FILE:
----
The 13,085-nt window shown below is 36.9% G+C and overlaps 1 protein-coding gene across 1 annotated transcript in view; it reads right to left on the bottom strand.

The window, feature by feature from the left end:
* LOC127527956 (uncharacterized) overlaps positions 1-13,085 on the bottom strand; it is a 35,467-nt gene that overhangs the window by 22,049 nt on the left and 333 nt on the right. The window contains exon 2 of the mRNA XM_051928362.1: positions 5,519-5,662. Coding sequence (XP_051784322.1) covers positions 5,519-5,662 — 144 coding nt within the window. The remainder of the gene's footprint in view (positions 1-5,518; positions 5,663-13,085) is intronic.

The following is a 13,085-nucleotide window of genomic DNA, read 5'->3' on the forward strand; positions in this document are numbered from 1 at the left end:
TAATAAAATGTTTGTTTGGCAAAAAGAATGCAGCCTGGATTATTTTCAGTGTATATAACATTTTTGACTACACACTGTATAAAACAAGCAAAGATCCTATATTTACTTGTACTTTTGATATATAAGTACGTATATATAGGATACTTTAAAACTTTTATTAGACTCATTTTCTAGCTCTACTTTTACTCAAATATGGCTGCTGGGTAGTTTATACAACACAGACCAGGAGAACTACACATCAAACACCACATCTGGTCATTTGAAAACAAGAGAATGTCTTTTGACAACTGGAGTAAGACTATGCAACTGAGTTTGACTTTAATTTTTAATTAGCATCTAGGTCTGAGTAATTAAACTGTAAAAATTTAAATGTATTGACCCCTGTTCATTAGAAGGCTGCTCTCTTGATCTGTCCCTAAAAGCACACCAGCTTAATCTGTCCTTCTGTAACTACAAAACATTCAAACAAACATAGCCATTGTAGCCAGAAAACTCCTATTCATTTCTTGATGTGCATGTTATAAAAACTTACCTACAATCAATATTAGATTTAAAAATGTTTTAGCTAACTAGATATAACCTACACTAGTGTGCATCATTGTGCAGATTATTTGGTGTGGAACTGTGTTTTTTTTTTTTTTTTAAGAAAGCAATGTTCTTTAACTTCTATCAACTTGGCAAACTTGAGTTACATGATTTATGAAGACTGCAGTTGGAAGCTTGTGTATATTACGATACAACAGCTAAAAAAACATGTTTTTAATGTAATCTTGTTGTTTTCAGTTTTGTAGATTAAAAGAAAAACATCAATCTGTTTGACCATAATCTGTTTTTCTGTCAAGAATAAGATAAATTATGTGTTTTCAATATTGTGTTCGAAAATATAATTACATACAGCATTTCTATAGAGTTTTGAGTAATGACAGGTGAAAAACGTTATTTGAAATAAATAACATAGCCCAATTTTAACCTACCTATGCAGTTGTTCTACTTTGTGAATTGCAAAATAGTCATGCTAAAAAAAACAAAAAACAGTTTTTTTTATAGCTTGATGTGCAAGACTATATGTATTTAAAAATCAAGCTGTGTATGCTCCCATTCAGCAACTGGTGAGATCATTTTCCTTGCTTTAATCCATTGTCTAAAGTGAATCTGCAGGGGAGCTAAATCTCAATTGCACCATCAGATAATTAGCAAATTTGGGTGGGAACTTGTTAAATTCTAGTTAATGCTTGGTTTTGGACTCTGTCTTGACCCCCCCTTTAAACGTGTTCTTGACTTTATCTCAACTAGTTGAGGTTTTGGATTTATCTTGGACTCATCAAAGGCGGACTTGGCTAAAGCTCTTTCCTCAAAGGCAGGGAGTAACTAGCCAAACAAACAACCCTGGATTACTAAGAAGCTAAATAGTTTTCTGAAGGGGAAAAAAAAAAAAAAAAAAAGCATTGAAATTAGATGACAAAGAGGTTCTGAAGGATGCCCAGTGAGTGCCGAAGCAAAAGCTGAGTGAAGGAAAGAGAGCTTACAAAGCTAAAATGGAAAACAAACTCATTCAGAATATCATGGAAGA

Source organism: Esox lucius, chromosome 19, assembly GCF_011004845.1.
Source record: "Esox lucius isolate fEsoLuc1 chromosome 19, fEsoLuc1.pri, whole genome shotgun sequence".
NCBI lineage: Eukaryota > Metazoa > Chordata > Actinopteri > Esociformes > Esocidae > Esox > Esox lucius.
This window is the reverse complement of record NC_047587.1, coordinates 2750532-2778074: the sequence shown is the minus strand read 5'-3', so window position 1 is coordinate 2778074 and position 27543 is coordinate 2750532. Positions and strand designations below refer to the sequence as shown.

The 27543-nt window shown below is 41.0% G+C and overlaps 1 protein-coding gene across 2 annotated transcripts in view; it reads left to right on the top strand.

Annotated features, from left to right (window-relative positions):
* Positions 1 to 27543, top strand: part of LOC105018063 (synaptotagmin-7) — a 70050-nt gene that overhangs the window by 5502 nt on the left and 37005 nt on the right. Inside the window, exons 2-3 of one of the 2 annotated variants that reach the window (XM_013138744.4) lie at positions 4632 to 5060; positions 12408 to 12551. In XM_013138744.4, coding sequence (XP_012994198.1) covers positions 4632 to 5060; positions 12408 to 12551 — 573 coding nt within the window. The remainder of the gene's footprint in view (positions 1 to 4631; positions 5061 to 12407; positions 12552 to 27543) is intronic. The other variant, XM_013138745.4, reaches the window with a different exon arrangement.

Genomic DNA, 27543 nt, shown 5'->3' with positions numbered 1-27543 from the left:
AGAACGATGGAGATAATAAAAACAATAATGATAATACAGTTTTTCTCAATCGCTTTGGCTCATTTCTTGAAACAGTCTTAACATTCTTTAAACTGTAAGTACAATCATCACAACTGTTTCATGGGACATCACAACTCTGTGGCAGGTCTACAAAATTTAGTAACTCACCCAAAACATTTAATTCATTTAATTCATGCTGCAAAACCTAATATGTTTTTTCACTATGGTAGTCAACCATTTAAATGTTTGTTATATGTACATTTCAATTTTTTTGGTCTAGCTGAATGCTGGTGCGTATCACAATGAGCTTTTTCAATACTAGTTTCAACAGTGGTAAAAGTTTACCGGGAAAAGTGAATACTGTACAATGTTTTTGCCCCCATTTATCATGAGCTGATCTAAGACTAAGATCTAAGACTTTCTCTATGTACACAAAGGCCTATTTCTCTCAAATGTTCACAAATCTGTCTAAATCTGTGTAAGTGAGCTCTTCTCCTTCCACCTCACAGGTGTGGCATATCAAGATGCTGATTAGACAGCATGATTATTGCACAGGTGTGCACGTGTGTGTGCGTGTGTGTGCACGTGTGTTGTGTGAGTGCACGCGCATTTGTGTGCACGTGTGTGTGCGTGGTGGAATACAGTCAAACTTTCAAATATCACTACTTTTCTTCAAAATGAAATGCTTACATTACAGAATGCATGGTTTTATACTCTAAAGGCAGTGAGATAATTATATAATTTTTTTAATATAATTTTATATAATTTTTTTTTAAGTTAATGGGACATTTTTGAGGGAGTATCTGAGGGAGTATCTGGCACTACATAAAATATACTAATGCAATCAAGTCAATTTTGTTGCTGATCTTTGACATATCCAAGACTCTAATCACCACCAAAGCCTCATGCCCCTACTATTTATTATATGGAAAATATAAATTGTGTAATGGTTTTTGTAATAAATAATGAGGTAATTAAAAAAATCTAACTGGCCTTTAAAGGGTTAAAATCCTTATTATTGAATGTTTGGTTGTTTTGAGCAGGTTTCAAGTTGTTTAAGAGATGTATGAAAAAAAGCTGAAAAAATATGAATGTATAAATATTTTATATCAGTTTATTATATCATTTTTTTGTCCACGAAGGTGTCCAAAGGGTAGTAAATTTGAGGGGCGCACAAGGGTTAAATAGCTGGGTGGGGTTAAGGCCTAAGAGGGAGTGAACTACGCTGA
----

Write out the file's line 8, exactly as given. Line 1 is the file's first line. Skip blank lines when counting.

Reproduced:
NCBI lineage: Eukaryota > Metazoa > Chordata > Actinopteri > Esociformes > Esocidae > Esox > Esox lucius.